County Commissioner explains how prison gerrymandering created lopsided districts, unequal voting power in his home state
96% of the comments the Census Bureau received regarding residence rules for incarcerated people urged the Bureau to count them at their home addresses not at correctional facilities.
by Harrison Stark, July 7, 2016
On June 1, 2015, Jerry Zorsch submitted a comment letter in response to the Census Bureau’s May 20, 2015 Federal Register Notice regarding the 2020 Decennial Census Residence Rule and Residence Situations. Drawing on his experience as County Commissioner of Morgan County, Tennessee, including serving as a chairman of the County’s Redistricting Committee, Zorsch contends that because the Census Bureau “count[s] inmates in a prison in the county as if they were residents of that neighborhood,” counties like Morgan “end up with severe malapportionment.” The result is that “[i]t is impossible to count population bloc[s] like that in our county electoral system and still achieve equal representation among the citizens of this county.”
Commissioner Zorsch further explains that the Census Bureau’s residency designation contradicts Tennessee’s residency law. State law defines residence as “where the person’s habitation is fixed and is where, during periods of absence, the person definitely intends to return,” Mr. Zorsch contends, however, that imprisoned persons are not residents of their prison facilities in any meaningful ways:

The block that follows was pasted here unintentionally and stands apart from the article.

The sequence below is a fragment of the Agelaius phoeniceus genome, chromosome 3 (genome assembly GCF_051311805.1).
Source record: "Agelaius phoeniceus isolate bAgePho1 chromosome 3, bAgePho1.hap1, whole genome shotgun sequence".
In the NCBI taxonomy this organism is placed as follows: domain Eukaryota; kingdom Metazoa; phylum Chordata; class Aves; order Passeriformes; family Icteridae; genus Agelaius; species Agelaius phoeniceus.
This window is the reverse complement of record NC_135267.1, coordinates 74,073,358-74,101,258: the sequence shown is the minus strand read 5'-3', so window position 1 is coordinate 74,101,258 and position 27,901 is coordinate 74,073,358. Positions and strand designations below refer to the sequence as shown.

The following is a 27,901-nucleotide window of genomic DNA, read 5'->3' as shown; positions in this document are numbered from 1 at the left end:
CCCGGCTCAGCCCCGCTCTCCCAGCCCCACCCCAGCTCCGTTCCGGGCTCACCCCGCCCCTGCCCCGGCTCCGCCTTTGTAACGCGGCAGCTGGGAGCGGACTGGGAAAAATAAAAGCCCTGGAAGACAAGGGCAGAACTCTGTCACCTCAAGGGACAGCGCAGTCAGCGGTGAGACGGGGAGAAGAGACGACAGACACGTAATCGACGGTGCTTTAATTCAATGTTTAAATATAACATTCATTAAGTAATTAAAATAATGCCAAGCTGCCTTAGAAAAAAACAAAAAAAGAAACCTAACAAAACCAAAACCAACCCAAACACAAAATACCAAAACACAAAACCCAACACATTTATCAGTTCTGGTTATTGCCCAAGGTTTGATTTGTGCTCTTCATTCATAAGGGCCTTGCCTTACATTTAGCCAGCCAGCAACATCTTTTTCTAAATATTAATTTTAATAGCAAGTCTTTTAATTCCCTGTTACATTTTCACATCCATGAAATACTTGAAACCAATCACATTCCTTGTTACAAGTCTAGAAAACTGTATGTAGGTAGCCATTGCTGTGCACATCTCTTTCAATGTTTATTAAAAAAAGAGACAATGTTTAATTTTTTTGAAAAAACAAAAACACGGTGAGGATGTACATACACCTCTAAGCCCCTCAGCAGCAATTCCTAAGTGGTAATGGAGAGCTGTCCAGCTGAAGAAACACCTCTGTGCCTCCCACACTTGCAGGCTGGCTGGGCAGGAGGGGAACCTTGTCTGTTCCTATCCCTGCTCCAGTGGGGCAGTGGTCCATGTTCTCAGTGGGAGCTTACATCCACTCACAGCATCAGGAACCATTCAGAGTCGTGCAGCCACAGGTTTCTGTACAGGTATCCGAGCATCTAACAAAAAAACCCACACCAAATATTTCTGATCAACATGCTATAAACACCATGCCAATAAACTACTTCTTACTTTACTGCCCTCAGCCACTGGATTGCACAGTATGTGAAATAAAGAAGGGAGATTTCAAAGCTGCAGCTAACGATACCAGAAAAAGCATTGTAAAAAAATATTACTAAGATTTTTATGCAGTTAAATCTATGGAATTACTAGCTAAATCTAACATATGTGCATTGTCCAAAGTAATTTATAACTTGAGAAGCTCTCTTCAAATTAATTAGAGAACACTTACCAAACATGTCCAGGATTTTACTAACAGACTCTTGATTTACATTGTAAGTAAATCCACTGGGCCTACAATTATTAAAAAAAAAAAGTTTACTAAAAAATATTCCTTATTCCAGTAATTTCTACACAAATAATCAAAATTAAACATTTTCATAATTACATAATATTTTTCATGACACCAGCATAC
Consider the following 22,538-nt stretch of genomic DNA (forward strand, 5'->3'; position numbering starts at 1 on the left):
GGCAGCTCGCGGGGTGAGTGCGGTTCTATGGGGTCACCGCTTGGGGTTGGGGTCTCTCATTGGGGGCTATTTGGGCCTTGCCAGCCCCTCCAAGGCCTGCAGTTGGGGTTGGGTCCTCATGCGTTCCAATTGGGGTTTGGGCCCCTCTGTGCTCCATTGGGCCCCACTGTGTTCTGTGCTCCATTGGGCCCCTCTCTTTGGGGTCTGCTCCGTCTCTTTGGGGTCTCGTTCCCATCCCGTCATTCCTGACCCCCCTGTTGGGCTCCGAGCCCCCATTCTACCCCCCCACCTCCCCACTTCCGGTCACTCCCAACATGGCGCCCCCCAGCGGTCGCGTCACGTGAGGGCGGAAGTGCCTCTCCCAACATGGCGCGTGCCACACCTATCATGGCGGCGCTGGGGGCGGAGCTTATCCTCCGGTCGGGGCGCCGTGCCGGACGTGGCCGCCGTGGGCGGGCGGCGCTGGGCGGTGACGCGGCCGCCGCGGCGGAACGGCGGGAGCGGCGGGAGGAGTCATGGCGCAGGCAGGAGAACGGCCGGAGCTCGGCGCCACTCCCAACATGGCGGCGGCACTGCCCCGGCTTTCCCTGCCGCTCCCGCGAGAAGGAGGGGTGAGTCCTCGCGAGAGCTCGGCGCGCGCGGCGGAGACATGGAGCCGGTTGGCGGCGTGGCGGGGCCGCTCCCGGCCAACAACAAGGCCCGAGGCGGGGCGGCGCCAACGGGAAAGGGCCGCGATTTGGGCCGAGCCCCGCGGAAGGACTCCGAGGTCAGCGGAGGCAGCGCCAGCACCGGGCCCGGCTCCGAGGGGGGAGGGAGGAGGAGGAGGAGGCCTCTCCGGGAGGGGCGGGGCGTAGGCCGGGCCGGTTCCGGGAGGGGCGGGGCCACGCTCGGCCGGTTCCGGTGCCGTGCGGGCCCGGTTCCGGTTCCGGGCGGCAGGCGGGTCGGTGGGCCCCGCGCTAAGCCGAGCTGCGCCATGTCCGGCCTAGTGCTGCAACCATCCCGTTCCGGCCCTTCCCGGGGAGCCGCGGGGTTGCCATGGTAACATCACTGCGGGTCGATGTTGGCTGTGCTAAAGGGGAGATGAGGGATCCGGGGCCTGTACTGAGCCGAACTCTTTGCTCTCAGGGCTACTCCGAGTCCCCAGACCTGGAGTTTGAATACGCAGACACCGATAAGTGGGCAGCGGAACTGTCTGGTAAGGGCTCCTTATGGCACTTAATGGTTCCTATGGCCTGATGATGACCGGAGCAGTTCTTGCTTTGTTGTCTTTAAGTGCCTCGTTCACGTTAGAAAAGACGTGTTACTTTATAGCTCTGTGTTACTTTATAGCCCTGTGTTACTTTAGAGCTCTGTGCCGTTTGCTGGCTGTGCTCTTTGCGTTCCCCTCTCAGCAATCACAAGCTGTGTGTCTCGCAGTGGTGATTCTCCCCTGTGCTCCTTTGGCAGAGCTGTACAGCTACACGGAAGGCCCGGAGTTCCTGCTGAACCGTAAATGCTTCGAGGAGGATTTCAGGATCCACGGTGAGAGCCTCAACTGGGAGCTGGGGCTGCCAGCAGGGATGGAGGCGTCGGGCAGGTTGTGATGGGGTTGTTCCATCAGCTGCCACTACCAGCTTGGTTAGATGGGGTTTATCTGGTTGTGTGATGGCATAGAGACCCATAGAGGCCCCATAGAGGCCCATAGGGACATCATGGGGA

These [incarcerated] men all come from outside our county. Upon release they immediately leave our county. They are not buying homes, raising families and putting down roots here. They came here, quite simply because they were forced to at gunpoint and they stay here only because of walls, wire and armed guards.
Moreover, Commissioner Zorsch demonstrates how the inclusion of prison populations by the Census Bureau has resulted in drastically unequal voting power for certain areas in Morgan County. Following the 2010 Census, the County’s correctional facility contained 2,400 inmates. Each district was drawn to contain 3,667 people, such that “whichever district [got] the prison block [would] only have 1,267 actual residents in it and 2,400 prisoners.” The result was that “the residents of one of our districts hav[e] 3 times the representation of the residents in the rest of the county.” Commissioner Zorsch explained how the problem got worse. One of two County prison facilities closed and the remaining facility absorbed the entire prison population, resulting in just one census block containing 10% of Morgan County’s population.
Finally, Commissioner Zorsch requests that the Census Bureau “please help us correct this problem and get back to the ‘One Man, One Vote’ ideal” and “help us to achieve fair and equal representation to all the citizens of our county, and those across this great nation by revising the Residence Rule or Residence Situations to count incarcerated people at home in the Census.”
Despite Commissioner Zorsch’s request, the Census Bureau has proposed to maintain the status quo and count incarcerated individuals at their prison facility addresses rather than at their pre-incarceration addresses.
Harrison Stark, a 2L at Yale Law School, is a 2016 summer intern at the NAACP Legal Defense & Educational Fund, Inc.